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NDI’s recipe for improving Georgia’s election

by | Jun 30, 2012

TBILISI, DFWatch – One day after President Saakashvili met regional governors and told them to guarantee that the election process is exemplary, a fistfight broke out during an opposition event near a Russian checkpoint north of Gori.

The fistfight on Tuesday was explained by a leading ruling party lawmaker as a result of people’s animosity towards Bidzina Ivanishvili because he said that Georgia started the 2008 war. But spokespersons for Georgian Dream said the fight had been staged by vigilantes and local government employees.

It is unlikely that we will ever know for sure what really happened in Mereti. In that way, the incident is an example of how divided the country is in this election campaign.

It has become common practice to create enemy image from political opponents, according to a new report, written by the National Democratic Institute (NDI). There has been hate speech towards religious and ethnic minorities during the campaign. Observers also found examples of politically motivated pressure, accusations of bribery of officials and the continued use of administrative resources for campaign purpose.

As the NDI’s observers presented their report Friday, after following the election campaign in Georgia for one week, they expressed concern about a growing political polarization and the lack of a political dialogue between political leaders.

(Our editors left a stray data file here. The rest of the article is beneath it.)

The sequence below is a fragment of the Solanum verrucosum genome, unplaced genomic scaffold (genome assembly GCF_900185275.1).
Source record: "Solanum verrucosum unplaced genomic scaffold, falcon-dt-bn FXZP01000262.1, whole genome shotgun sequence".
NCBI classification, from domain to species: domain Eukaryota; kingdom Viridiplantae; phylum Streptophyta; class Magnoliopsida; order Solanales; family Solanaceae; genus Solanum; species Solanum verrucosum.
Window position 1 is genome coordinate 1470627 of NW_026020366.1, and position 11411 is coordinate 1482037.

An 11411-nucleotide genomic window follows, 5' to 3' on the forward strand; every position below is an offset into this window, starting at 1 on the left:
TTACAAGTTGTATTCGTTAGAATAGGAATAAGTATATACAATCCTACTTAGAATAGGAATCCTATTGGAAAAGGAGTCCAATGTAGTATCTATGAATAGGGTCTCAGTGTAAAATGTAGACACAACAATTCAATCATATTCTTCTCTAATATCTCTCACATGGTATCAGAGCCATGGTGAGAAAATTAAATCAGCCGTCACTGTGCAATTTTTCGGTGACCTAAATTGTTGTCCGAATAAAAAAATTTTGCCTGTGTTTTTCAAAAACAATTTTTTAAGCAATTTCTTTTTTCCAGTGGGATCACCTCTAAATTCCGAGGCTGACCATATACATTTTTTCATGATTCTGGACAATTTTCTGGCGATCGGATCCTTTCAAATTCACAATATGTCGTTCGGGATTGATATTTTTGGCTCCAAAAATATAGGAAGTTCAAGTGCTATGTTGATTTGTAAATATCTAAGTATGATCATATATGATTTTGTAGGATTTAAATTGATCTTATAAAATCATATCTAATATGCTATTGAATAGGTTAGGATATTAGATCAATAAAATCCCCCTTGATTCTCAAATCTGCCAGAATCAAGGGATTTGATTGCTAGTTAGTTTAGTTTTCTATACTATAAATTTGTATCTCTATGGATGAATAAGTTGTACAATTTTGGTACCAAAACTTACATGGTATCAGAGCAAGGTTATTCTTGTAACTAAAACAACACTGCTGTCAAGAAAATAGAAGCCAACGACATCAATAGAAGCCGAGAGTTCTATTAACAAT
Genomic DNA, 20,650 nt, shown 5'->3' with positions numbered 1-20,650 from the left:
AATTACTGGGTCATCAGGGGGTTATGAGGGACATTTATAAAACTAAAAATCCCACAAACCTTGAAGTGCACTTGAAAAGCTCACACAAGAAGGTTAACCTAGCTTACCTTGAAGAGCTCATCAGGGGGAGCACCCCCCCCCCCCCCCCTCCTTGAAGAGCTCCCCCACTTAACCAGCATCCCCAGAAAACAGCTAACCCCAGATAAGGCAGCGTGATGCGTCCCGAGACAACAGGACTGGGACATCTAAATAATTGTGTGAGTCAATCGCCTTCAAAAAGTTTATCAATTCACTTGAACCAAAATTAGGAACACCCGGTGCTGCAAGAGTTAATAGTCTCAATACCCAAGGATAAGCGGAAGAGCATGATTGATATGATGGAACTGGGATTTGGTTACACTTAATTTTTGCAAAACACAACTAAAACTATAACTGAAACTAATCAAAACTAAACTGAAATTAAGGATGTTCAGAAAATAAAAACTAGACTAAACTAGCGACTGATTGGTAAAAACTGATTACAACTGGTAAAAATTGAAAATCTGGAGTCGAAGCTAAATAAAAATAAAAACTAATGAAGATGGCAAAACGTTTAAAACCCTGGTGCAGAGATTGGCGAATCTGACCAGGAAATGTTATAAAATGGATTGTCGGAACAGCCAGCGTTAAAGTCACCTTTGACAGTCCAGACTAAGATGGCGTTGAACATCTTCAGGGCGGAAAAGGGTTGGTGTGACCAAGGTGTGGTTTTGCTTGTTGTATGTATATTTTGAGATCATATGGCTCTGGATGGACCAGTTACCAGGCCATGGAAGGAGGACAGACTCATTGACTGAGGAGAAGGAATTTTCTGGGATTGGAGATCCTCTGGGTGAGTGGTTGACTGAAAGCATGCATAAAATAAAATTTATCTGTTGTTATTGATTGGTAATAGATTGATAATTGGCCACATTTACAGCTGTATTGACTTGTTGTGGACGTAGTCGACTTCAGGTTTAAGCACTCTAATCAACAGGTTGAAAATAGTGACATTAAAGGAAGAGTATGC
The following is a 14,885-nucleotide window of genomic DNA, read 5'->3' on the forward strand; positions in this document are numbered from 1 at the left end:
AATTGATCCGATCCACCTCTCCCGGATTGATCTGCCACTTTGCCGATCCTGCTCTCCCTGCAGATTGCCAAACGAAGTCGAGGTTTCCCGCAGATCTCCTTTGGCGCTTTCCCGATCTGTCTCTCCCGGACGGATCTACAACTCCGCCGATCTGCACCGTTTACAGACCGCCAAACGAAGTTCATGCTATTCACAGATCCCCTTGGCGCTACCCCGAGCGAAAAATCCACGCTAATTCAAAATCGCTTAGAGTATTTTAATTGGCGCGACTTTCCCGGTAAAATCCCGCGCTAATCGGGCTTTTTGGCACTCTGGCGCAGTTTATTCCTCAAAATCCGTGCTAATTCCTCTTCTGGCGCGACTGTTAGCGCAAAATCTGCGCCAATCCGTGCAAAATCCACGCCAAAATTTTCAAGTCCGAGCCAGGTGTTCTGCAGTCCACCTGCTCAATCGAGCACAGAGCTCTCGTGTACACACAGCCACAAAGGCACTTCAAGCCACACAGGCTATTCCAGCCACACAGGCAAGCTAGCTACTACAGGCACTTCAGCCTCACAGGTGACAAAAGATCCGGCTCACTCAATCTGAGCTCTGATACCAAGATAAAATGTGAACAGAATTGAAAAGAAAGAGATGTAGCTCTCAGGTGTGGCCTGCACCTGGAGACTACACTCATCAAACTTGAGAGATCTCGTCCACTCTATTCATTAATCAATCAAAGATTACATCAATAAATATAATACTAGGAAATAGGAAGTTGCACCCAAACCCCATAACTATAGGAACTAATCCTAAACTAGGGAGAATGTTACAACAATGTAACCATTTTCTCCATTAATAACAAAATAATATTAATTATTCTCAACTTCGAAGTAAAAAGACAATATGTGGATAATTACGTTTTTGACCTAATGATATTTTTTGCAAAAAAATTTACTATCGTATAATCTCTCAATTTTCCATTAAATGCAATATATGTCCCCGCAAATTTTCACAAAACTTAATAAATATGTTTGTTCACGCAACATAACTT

The expert group recommends that all the political parties sit down and look at the party financing law in light of recent experiences.

To remedy people’s lack of trust in politics, the group’s Per Eklund said there is needed more engagement and more transparency.

“Law enforcements, prosecutors and courts, as well as Central Election Commission should carefully fulfill their duties, should make responsible those who violate rights of voters and candidates, election participants should respect law and appeal disputed issues in courts,” he said.

In their report, the group hands out criticism not only to the Chamber of Control, but also to the audit agency’s targets. It says the Chamber should be more careful to conduct its investigations in a fair and consistent way, hold back more in talking to the media before concluding each investigation, and be more transparent when information is released.

But political parties on their part should be careful not to arouse the Chamber’s suspicion, or ‘avoid gaining and spending financing in illegal ways’, as the report puts it.

The experts also have advice to give about how politicians should conduct themselves when making election promises: They should clearly explain to voters the financial sources to the promises.

 



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